The "triangle" of scale
Greg Slepak, founder of OkTurtles, a decentralized nonprofit technology, released another quantitative document on the issue last week on arXiv.
The article describes the "basic theory" behind the problem of extensibility by means of a triangle (another researcher, Trent McConaghy, founder of the Oceanic Protocol, has arrived at the same idea)
Each point of the triangle represents one of the three properties that blockchains needs – scale, the ability to support many users; decentralization, a state of affairs in which no entity controls the system; and consensus, the agreement between each node on the validity of the transactions.
Just as a line of a triangle can only touch two of the three points, blockchain developers can only focus and succeed on two of the three properties needed for decentralized blockchains.
For example, blockchain developers may have a system that evolves and reaches a consensus, but this will be to the detriment of complete decentralization.
Nevertheless, Slepak's research was more optimistic than Gencer's because the newspaper claims that there is evidence that off-channel networks, such as Lightning Network, can "get around" this difficult trio of compromise.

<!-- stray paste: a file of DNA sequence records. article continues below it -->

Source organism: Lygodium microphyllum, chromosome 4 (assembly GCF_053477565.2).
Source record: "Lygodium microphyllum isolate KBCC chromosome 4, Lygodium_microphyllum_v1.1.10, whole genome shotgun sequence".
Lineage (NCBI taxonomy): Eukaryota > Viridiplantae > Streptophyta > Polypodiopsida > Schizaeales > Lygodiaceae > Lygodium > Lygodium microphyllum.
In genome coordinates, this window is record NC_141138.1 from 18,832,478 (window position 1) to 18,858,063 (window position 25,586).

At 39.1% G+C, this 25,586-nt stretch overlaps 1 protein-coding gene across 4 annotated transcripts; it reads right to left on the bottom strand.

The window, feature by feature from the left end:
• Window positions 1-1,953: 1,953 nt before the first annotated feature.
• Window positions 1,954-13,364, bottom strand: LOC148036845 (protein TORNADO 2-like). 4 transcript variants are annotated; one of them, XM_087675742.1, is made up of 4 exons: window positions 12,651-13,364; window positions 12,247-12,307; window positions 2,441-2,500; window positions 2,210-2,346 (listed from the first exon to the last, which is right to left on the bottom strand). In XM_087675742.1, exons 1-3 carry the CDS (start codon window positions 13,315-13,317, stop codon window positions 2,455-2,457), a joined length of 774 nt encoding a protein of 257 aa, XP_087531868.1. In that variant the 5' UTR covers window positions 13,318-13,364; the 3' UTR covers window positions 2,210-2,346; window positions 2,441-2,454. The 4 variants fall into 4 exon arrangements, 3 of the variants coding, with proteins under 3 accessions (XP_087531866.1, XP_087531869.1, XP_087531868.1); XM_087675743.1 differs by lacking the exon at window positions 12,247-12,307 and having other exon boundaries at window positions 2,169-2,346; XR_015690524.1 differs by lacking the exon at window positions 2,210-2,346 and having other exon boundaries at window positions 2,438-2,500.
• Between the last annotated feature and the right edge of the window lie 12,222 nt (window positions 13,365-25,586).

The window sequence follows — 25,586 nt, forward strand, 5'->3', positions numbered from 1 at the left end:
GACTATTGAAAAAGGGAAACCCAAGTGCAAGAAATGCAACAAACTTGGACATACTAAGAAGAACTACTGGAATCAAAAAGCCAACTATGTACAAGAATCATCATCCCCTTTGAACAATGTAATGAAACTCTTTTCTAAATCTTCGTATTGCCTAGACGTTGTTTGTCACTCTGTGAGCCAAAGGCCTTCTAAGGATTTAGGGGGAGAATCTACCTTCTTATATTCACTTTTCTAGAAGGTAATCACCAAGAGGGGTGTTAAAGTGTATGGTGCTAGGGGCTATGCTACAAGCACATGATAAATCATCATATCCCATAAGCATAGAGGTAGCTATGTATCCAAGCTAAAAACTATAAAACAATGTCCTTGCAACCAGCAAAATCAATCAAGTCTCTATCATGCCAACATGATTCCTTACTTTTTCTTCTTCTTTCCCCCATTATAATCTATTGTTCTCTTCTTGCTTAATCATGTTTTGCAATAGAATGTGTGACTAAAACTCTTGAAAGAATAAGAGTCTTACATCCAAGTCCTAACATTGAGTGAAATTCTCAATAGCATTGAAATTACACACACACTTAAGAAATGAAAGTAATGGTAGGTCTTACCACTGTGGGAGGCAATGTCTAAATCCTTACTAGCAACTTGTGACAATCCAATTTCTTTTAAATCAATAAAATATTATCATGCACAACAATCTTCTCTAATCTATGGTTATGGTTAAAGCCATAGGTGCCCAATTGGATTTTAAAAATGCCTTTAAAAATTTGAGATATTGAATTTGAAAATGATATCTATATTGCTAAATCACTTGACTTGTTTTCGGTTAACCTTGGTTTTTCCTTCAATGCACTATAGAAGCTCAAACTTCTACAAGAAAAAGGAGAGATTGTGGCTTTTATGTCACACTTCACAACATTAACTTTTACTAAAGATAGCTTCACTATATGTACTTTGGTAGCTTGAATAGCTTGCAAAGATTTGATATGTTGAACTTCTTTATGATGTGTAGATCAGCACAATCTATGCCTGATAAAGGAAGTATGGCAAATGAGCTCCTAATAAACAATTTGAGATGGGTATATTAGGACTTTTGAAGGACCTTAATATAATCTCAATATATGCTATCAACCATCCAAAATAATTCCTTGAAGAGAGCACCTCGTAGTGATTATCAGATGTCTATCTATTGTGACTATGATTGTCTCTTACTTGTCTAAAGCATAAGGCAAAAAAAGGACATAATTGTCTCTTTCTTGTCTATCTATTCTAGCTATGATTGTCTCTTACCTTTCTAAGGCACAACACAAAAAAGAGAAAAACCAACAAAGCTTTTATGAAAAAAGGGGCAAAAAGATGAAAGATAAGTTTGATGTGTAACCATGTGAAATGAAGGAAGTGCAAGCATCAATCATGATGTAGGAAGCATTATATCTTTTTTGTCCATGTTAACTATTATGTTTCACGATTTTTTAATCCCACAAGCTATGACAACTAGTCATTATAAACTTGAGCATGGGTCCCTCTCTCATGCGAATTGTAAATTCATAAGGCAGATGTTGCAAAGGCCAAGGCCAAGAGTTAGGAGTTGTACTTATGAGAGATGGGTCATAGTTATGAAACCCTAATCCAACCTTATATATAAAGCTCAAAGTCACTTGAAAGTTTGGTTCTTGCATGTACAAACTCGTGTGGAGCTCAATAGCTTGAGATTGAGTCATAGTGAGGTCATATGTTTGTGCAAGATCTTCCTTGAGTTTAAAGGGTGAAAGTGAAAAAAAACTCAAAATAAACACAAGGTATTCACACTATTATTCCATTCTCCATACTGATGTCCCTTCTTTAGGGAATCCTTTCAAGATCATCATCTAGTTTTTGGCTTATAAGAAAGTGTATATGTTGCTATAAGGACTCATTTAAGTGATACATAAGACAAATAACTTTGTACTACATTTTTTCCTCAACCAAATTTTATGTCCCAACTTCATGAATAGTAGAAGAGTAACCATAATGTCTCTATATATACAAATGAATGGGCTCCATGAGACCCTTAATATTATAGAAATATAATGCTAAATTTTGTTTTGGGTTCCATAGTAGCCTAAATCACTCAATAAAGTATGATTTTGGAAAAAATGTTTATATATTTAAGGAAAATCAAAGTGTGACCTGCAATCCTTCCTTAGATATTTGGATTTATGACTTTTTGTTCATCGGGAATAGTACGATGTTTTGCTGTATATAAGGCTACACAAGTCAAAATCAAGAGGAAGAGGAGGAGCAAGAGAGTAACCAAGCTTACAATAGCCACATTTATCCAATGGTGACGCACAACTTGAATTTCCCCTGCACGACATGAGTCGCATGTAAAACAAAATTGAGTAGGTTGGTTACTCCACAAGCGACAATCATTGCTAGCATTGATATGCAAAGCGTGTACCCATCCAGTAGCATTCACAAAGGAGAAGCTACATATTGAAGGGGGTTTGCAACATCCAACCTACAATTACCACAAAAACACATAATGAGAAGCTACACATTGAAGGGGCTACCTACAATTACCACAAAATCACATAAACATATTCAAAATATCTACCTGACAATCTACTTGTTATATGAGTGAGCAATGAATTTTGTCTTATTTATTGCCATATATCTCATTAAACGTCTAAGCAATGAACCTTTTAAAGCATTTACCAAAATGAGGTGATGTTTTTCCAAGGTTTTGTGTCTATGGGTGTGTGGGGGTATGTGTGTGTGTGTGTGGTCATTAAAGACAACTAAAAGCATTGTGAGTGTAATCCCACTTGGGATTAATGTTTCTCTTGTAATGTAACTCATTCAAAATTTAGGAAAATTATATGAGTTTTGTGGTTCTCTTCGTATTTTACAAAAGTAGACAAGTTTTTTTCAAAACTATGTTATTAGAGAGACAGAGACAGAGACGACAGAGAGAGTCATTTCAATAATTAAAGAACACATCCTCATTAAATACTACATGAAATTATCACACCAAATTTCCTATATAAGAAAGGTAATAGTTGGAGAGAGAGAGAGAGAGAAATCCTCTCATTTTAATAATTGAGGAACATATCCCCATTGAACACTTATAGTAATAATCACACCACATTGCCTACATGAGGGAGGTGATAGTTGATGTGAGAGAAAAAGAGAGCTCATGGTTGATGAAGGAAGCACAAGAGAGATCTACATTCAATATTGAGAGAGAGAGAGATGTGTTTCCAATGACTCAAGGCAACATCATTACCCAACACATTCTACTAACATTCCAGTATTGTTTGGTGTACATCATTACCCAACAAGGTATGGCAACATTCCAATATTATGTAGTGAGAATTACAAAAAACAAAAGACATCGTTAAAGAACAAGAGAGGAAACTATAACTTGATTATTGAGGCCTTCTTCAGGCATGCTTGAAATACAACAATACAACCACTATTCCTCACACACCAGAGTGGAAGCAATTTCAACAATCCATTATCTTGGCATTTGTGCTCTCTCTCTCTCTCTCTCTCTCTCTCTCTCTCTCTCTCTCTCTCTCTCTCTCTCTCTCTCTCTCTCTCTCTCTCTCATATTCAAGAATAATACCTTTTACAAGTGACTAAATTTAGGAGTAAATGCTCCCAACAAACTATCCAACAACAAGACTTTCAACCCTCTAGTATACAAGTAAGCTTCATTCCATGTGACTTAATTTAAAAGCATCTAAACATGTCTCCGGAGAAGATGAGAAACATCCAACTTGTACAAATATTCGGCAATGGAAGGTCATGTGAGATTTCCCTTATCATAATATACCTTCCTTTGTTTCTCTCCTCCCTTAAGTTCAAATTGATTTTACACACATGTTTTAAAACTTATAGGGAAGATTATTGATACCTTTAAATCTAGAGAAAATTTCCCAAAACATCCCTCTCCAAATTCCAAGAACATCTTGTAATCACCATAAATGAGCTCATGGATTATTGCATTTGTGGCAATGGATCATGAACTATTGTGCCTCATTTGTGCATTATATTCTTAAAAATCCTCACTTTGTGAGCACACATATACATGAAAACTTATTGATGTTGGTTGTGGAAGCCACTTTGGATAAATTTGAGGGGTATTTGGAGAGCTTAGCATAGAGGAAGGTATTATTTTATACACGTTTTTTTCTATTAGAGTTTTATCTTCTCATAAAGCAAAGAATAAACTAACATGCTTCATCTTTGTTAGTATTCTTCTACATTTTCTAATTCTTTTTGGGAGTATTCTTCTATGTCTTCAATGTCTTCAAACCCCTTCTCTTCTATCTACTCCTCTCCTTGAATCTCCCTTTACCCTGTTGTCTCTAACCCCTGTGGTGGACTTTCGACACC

To do this, off-line solutions like Bitcoin's Lightning Network can "relax" the definition of consensus. Rather than asking nodes to hold all the transactions that occur in the system, nodes must only track certain transactions requested by users in "rare moments". "
Arguing that his research describes, in more formal terms, the compromises that have been at the heart of Bitcoin's long-standing debate, Slepak told CoinDesk:
"This seems to me quite important given the debate around the size of the blocks [bitcoin’s]."
The base layer
Meanwhile, Shehar Bano, a postdoctoral researcher at University College London, also studied the enigma of scale / decentralization, but with respect to the consensus protocol of each blockchain .
In an article titled "Systemization of Knowledge," Bano aggregates a number of different consensus protocols, including proof of work (that bitcoin uses) and evidence of the issue, and compares them, so to determine where development is lacking.
"The researchers can then look at this and think," Oh, I can contribute here, "or" Oh, here's a gap, "says Bano.
Despite the sprawling scope of the paper, decentralization was one of the key tradeoffs mentioned by Bano in his conversation with CoinDesk.
"Because what appears in some blockchains, is that, if the system is decentralized, one way or the other because of the governance structures or the nature of the protocol, centralization occurs again ". "We can see it with the bitcoin extraction", where only three pools account for about 56% of the hash power currently.
Solving the problem will depend on the development of better consensus protocols, argued Bano, concluding:
"The other features are really the icing on the cake: the consensus protocols are the cake."